#KUFieldworks: Showing students how mountains are made
Editor’s note: Fieldwork provides invaluable insights about real-world environments and processes, expanding and reinforcing what researchers learn in classrooms, labs and collections. KU faculty, staff and students across a spectrum of disciplines are taking their inquiry directly to rivers, prairies, dig sites, glaciers, islands, archives and more this summer. Through the #KUFieldWorks series, we'll join them on their adventures.
Q&A with Michael Taylor, professor of geology
LAWRENCE — A group of geology graduate students recently traveled to Nepal — home to eight of the world’s 10 tallest mountains — to explore compelling research questions about how these landforms change over time. Understanding mountain growth illuminates tectonic movement related to hazardous seismic activities, such as earthquakes. Michael Taylor, professor of geology, led the National Science Foundation-funded trip to train the next generation of geologists in the field.
What methods, approaches, experiments, etc. are you using?
We use traditional field mapping, remote sensing, and geochronology (the science of age dating geologic events and earth materials like rocks, minerals and fossils).
Why does your study matter to your field or for society?
Understanding rates of mountain building has profound implications for seismic hazards. For example, high rates of crustal deformation, such as occur in the Himalayas, accumulate large magnitudes of elastic energy. When this elastic energy exceeds the strength of the main mountain range faults, earthquakes can nucleate at shallow levels in the Earth’s crust, radiating seismic energy to the surface. Kathmandu, the largest city in Nepal, is located in a broad valley that is filled by recent sediments. When seismic energy reaches the Kathmandu Valley, seismic energy is amplified, leading to catastrophic ground shaking that can topple buildings.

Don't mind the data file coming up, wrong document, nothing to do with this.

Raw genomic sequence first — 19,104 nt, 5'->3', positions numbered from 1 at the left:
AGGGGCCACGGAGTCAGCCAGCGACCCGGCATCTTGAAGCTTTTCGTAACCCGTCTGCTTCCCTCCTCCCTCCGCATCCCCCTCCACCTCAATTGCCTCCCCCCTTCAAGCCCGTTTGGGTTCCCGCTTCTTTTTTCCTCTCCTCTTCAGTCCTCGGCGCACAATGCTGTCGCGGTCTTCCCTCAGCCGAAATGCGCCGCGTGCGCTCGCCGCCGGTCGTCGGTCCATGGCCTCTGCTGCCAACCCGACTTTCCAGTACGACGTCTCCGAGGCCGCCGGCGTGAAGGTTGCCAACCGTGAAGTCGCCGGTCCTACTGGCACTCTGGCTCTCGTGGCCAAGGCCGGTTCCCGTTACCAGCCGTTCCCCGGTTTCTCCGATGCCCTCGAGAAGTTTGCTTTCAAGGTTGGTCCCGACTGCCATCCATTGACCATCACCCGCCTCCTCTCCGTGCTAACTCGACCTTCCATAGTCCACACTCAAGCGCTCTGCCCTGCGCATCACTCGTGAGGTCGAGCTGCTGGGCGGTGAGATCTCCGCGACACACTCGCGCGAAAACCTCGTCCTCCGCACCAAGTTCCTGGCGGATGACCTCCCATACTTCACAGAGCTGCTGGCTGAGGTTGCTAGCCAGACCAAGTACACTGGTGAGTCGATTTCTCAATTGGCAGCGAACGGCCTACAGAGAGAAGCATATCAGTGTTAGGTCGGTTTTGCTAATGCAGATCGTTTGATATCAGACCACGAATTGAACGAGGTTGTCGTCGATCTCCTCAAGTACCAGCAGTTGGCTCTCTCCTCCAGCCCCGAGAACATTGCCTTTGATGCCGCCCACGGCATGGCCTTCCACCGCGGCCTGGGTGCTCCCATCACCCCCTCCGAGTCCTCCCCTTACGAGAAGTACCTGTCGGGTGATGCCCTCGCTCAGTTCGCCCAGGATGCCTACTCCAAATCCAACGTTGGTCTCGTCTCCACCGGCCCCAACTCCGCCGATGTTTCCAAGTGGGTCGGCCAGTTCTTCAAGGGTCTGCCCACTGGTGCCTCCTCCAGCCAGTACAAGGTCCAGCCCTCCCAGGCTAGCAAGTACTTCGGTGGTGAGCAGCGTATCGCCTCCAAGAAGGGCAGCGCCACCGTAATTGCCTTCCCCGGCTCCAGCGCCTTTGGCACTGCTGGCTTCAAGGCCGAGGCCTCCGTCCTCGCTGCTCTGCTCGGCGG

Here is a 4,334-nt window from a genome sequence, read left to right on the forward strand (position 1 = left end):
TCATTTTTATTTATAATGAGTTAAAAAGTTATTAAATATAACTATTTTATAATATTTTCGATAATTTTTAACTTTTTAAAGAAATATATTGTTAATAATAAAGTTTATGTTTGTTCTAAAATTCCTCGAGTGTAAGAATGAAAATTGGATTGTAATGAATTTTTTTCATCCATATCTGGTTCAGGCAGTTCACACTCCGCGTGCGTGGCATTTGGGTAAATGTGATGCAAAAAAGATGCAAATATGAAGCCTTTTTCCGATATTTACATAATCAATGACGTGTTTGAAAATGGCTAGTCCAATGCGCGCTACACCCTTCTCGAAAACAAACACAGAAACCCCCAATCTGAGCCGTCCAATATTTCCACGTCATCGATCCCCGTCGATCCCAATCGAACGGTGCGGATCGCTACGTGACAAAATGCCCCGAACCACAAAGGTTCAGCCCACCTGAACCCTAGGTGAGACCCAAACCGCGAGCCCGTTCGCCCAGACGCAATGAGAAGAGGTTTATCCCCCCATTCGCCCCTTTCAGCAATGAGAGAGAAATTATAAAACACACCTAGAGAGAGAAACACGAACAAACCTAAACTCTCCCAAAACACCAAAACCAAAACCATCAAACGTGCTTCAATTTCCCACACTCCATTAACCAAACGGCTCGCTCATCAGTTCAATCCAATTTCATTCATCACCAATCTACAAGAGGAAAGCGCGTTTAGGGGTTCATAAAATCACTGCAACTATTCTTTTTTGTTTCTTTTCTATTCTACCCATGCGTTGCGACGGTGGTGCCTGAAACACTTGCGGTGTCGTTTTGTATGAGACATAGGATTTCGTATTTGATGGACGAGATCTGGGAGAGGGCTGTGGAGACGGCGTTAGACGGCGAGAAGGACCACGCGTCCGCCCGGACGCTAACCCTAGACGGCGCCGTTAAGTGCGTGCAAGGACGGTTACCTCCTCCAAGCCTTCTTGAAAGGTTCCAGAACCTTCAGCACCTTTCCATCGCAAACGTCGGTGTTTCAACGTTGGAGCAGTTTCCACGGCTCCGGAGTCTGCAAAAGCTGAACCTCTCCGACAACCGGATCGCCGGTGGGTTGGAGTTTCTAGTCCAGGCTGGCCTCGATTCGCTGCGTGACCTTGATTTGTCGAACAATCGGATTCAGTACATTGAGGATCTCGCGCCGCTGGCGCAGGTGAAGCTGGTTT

What do you enjoy most about being in the field?
Field mapping is the ultimate example for teaching geology students the scientific method. We are constantly asking questions and testing hypotheses using field observations.
What are some memorable (funny, scary, surprising, etc.) moments from the field?
There are so many memorable moments that include being stuck in the mud for three days, a broken axle for two weeks in the middle of the Tibetan Plateau and having a Tibetan nomad ride their horse for 20 km (more than 12 miles) to find help. Being charged by a Tibetan brown bear. Riding in a helicopter from the high Himalaya to Kathmandu to catch my international flight after being stuck in the mountains for two weeks.
When is fieldwork frustrating, challenging or overwhelming?
Fieldwork is mostly challenging when a vehicle is not functioning properly, or the local authorities do not recognize the permits we work so hard to get in place.
How does fieldwork complement the work you do elsewhere?
Fieldwork is a fundamental component to our research. We perform fieldwork to collect rock or sand samples that undergo processing to obtain analyses on high precision lab equipment to obtain geochronology data. The mapping relationships, combined with the lab results, help us to develop kinematic models that describe the mountain-building process. We then use these kinematic models to infer deeper lithospheric scale processes, which are complimented by existing geophysical data.
First photo: University of Kansas researchers conduct fieldwork in prairies, rivers, streams and mountains. The #KUFieldWorks series follows researchers on their fieldwork adventures.
Second photo: KU graduate students Clay Campbell (right) and Dan Mongovin (center) in the mountains.
Third photo: Graduate students inspect the mountains.
Fourth photo: The Himalaya mountains.